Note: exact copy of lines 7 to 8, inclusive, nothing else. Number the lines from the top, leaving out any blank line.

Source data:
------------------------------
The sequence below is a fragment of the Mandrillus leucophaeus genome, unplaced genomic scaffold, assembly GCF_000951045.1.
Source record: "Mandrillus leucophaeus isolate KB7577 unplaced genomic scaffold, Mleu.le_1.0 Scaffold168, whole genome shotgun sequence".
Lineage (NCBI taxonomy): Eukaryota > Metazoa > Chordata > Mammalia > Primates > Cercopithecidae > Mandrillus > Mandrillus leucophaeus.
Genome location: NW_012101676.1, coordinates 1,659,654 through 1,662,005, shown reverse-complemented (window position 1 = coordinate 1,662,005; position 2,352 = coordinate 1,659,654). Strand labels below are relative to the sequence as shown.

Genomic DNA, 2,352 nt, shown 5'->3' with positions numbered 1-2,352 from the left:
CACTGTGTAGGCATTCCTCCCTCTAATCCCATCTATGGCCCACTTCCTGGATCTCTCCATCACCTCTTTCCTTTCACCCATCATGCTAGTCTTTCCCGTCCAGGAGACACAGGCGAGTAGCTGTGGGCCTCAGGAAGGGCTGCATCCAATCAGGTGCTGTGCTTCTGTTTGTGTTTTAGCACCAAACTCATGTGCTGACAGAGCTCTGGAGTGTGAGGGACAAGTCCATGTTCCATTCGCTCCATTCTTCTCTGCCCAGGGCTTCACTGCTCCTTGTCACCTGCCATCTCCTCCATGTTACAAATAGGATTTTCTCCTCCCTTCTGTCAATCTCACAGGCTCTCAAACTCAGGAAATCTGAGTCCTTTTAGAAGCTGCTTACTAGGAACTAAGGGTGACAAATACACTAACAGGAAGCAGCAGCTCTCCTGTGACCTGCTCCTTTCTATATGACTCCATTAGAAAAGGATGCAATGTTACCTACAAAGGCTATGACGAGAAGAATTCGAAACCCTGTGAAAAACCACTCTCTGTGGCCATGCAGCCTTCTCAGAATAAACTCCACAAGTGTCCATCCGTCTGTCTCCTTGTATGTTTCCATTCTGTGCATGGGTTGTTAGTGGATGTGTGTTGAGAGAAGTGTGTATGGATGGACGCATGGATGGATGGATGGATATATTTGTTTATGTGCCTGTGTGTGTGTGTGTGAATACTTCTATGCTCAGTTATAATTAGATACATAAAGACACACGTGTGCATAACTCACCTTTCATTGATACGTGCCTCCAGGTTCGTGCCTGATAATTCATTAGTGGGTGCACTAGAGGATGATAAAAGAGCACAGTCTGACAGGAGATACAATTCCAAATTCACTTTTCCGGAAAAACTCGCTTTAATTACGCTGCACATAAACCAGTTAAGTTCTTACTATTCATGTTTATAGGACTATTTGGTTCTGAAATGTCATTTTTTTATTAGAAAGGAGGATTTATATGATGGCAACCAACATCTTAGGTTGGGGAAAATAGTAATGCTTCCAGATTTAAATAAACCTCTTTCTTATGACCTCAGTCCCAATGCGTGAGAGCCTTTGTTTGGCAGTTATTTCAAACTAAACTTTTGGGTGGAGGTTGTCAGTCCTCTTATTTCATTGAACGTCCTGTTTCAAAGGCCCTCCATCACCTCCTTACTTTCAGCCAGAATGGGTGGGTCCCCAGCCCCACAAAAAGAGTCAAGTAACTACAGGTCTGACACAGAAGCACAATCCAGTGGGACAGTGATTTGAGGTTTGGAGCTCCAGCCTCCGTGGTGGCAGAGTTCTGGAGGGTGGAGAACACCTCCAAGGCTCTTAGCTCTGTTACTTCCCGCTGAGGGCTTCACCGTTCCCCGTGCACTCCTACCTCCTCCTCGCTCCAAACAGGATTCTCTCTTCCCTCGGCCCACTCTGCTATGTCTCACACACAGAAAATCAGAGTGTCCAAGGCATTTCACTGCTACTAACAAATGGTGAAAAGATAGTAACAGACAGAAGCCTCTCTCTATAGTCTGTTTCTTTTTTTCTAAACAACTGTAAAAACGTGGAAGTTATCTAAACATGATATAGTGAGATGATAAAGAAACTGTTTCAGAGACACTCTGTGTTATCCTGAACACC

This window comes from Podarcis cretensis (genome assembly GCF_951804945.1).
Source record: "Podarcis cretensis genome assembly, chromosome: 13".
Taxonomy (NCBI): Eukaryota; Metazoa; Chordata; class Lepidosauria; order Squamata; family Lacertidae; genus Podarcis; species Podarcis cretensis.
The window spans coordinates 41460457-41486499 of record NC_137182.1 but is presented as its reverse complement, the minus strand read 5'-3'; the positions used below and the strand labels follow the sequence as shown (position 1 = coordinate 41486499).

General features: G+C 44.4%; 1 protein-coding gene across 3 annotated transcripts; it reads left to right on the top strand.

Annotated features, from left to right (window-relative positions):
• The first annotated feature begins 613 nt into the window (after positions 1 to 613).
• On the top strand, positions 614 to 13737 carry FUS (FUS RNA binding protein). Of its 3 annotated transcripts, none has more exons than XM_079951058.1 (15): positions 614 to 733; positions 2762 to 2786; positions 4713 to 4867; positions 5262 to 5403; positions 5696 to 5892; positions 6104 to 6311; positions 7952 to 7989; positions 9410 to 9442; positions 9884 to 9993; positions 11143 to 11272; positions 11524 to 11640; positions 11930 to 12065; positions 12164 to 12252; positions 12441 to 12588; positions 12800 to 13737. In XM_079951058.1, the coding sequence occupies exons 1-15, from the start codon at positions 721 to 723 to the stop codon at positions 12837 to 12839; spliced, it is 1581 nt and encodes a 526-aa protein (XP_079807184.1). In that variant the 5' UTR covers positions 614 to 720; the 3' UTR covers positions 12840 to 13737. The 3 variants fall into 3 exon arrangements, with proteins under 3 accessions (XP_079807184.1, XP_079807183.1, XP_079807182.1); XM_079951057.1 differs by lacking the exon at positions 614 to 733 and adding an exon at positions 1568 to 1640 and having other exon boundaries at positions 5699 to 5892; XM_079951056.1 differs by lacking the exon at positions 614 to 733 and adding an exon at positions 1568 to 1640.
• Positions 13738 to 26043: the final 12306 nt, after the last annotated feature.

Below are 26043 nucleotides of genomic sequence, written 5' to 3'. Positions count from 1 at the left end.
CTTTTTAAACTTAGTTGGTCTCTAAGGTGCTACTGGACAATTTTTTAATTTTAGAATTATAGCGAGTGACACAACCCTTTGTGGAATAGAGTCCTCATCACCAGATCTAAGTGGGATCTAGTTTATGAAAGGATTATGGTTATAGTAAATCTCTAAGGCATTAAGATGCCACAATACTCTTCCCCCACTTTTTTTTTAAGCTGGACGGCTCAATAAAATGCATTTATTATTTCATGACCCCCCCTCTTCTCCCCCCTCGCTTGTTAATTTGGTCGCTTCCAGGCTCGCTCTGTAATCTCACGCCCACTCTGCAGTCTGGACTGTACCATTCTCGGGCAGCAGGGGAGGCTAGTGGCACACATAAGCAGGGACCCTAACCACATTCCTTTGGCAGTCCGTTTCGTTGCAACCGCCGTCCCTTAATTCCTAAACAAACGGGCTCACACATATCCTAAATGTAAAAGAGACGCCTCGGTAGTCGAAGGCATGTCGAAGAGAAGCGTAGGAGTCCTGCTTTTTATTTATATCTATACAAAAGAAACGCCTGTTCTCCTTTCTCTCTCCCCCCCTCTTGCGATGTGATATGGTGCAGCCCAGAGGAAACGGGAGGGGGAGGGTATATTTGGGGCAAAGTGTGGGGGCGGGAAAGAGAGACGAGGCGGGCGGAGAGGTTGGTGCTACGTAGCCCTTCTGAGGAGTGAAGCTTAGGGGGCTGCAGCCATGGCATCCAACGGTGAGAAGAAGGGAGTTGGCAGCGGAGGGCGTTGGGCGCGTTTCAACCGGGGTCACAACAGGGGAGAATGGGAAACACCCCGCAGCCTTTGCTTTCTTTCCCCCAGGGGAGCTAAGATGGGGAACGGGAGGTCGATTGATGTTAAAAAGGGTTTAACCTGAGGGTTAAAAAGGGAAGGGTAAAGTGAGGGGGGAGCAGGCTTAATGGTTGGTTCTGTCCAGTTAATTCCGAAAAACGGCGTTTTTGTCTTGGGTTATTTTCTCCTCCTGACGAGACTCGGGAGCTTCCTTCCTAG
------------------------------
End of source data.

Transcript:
This window comes from Podarcis cretensis (genome assembly GCF_951804945.1).
Source record: "Podarcis cretensis genome assembly, chromosome: 13".